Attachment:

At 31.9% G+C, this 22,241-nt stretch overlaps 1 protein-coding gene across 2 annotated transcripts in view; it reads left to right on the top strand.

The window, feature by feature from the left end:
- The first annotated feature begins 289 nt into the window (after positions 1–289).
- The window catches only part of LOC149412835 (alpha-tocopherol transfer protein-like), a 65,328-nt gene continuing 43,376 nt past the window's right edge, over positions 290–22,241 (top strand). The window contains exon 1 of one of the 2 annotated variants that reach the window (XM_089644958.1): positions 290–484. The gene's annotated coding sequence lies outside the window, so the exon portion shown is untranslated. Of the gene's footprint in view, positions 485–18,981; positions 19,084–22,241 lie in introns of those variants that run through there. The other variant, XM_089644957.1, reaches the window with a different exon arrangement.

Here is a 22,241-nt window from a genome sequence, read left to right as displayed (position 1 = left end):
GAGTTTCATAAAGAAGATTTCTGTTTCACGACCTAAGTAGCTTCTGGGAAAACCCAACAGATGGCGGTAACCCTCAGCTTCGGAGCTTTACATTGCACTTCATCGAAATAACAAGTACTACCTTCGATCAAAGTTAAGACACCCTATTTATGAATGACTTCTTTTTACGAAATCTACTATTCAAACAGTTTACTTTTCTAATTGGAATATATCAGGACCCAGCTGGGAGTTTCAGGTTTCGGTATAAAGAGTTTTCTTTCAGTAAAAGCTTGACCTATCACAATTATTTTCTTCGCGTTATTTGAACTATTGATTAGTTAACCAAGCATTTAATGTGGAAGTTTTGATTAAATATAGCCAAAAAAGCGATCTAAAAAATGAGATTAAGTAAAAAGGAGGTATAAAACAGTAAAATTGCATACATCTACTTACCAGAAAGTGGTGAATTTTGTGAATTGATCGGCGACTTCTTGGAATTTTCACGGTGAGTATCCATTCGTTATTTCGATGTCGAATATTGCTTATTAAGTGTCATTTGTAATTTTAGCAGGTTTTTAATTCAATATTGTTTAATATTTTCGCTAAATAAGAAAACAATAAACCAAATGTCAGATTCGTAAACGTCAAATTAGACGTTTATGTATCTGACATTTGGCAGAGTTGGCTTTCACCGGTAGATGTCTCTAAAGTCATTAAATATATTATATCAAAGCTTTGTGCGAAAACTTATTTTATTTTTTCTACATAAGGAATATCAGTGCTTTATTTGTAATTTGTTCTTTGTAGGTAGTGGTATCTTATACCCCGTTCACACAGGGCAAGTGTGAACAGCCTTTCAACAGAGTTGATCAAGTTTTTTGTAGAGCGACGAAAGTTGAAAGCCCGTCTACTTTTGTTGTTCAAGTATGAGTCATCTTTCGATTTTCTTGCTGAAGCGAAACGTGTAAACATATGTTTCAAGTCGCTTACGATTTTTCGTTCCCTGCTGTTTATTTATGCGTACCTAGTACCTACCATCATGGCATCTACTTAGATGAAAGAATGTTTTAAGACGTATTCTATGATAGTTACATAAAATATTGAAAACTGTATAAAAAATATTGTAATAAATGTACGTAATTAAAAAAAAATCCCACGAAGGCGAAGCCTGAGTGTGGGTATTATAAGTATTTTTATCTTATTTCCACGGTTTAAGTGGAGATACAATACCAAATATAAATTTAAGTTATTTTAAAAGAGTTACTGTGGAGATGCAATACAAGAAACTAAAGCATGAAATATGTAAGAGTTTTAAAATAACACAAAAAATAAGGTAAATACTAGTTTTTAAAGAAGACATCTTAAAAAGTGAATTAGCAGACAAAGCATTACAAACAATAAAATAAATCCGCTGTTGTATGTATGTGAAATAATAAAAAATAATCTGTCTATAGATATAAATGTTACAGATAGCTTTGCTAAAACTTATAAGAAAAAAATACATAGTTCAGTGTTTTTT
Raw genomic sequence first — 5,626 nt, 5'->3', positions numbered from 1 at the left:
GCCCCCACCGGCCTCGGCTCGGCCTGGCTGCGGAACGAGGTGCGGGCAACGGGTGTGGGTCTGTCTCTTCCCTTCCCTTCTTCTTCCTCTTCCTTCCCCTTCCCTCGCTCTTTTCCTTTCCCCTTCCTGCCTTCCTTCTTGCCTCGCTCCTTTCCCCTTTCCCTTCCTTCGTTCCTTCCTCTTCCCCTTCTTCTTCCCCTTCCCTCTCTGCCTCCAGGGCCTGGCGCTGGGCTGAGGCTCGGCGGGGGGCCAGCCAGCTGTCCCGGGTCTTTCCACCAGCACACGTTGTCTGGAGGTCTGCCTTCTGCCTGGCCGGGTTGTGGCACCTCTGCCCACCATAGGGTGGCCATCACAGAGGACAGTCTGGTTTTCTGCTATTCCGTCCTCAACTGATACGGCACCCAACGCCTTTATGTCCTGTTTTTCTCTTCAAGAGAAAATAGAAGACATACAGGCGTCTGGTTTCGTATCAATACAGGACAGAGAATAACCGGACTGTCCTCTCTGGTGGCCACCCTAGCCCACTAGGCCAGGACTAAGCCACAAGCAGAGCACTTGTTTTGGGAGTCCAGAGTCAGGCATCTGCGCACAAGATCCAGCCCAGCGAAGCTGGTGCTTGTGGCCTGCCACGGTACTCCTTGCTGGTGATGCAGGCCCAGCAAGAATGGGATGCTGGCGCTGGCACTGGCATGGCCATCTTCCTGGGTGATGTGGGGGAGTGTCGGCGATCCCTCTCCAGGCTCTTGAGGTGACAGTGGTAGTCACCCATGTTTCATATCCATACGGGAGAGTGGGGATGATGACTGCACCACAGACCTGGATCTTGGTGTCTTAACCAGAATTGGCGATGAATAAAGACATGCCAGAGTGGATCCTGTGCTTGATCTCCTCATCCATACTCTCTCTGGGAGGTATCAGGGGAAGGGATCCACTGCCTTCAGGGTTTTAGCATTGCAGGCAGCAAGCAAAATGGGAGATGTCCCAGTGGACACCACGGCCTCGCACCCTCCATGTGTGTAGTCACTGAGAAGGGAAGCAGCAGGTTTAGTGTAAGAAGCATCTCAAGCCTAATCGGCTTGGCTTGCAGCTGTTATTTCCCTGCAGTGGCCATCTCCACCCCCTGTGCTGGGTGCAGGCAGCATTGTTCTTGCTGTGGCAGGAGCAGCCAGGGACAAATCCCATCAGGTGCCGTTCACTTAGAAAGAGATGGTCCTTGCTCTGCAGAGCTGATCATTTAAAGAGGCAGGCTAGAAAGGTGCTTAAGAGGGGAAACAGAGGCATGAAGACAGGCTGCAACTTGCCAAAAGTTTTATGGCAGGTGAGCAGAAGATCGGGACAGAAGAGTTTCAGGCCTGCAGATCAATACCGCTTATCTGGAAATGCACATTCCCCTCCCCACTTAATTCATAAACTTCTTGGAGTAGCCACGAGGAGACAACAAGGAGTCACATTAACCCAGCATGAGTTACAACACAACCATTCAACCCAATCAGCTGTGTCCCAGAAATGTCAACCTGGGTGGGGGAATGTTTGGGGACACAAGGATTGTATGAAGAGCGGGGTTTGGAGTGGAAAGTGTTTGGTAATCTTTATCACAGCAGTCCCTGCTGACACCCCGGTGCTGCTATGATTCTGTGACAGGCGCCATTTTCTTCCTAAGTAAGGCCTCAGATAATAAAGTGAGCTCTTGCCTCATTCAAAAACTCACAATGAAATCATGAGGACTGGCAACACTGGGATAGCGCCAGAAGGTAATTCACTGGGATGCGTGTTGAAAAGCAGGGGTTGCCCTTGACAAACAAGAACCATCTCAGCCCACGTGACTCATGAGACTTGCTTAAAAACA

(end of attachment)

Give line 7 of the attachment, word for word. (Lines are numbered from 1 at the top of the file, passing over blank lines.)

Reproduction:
Raw genomic sequence first — 5,626 nt, 5'->3', positions numbered from 1 at the left: